Special Purpose Aquariums

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This category includes:

- breeding aquariums, often a simple glued glass tank with no soil, for temporary use;

- hospital-aquariums;

- large aquariums. These are large by virtue of their length, as their depth and breadth cannot exceed certain limits for technical and practical reasons. They sometimes present installation problems, due to the weight on the base and the special materials required for their construction.

Large tanks are often given over to large species which require ample living space on account of their size. They can also be used for the other purposes mentioned above, because it is generally considered that the bigger the aquarium, the easier it is to maintain its equilibrium. Contrary to what is often thought, their maintenance does not imply more problems if an equilibrium is really achieved.


In public aquariums, fishkeeping takes on a new dimension. The general trend is to offer the public extremely large tanks, in which the behavior of the animals reflects as closely as possible what actually goes on in their natural habitat, usually beyond the reach of most people. These "living museums" serve not only to present aquatic animals but also to study them, as much still remains to be discovered about some biological phenomena (for example, the reproduction of marine fish). This new generation of "real conditions" aquariums includes among its ranks the Deep-Sea World in Fife, Scotland, the Fenit Sea World in County Kerry, Ireland, and the Clearwater Marine Aquarium in Florida, not forgetting illustrious precursors such as the National Aquarium in Washington and the Belle Isle Aquarium, Detroit, which opened in 1873 and 1904, respectively.

There are now literally hundreds of public aquariums in both Europe and North America, some of which specialize in the fauna of their local region, such as the recently opened aquarium in Touraine, France, the largest in Europe. Space does not permit an exhaustive list, but readers can obtain information about public aquariums from the Fish Information Service (FINS) (www.actwin.com/fish/public.cgi).

Freshwater room in the tropical aquarium in Tours. •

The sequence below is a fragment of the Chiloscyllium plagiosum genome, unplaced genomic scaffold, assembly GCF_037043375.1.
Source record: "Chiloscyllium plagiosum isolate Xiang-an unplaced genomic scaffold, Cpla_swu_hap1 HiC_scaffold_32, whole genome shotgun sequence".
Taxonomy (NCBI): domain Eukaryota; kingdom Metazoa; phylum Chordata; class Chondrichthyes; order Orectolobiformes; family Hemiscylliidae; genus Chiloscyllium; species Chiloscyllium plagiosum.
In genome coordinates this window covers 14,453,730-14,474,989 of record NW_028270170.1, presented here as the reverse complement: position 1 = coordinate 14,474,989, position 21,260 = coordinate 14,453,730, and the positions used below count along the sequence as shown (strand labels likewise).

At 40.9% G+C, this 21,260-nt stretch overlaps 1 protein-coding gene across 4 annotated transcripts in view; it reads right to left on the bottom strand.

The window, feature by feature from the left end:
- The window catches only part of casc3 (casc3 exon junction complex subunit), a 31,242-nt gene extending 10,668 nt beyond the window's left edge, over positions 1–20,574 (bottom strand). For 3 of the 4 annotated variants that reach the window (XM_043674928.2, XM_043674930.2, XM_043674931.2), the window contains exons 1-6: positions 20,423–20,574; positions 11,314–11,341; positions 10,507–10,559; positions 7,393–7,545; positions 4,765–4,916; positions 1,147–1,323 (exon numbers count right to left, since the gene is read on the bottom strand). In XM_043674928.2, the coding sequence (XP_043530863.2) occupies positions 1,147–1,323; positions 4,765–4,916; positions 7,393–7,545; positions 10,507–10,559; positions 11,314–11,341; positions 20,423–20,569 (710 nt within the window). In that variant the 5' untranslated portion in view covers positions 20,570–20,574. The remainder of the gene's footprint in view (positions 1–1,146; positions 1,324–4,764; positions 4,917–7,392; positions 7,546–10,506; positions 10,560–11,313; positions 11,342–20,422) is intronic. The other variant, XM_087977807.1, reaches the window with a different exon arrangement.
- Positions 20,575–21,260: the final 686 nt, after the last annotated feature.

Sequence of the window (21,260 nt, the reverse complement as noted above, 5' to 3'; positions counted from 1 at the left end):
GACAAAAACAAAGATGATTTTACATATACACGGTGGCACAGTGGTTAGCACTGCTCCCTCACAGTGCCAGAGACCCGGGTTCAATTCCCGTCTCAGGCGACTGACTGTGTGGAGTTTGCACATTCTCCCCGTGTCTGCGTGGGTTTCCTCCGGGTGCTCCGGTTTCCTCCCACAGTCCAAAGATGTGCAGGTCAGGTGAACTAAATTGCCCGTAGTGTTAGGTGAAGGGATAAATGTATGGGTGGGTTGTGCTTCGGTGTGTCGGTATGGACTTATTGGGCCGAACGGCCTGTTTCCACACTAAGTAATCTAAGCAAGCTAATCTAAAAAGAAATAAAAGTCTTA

Tropical lagoon tank in La Rochelle aquarium. •

There are more than 30,000 species offish, more or less evenly distributed between fresh water and sea water, and of these some 1,500 are of interest to the aquarist. Fish embody a great anatomical and biological diversity and richness, and this can be clearly seen in aquariums.


Whatever type of aquarium you choose, a minimal knowledge of the anatomy and biology of the species you are raising is an essential prerequisite. The information below, presented in layman's language, allows you to keep your fish in good health, in the best possible conditions, to feed them appropriately so that they can grow, and to facilitate their reproduction — in short, to understand them better in order to take better care of them.


Hippocampus A fish is typically drawn as an elongated kuda. spindle, and in fact this is the most common form, as it makes it easier to swim in open water. These hydro-dynamic characteristics permit rapid acceleration and not inconsiderable speeds (sometimes up to 20 km per hour) in a medium (water) that offers a certain degree of resistance. However, there are other forms, that are also all connected with the lifestyle of the fish in question: bottom-dwellers have

• Pterois volitans.

a flat stomach, while those that live in water obstructed by plants and branches have compact, thin bodies that enable them to squeeze through the obstacles. This is equally the case with the countless fish in the coral reefs, which thread their way through the blocks of coral. Finally, there are certain fish that are unclassifi-able, so varied and strange are the forms they flaunt, although they always correspond to a particular lifestyle.

The fins

Fish have several types of fins, each one playing a precise role. Their forms and names are often used to classify them into different families.

Of the unpaired fins (i.e. consisting of a single fin), the most noteworthy are the dorsal and the anal fins. These serve to stabilize the fish when it is not going very fast or is coming to a halt, and they are tucked in when the fish swims more quickly. The caudal fin (incorrectly referred to as the tail) supplies propulsion, in conjunction with the rear part of the body. In some species, particularly the Characins and the catfish, there is a small extra fin between the dorsal and the caudal fins, known as the adipose fin.

although this is not really used. The paired fins, attached symmetrically to each side of the body, are called pectoral and pelvic fins. They are used for stabilizing, stopping, slowing down, or changing direction: vertically, from the water surface to the bed, and vice versa, from side to side, from left to right, from right to left. Fins consist of a membrane stretched on spokes, and they can all be tucked in along the body, with the exception of the caudal fin. The adipose fin is merely a fold of skin, without any spokes. When the spokes are longer than the fins they are known as spiny fins, and they can represent a danger to the aquarist, as in the case of the scorpion fish, for example.

The mucus, skin, and scales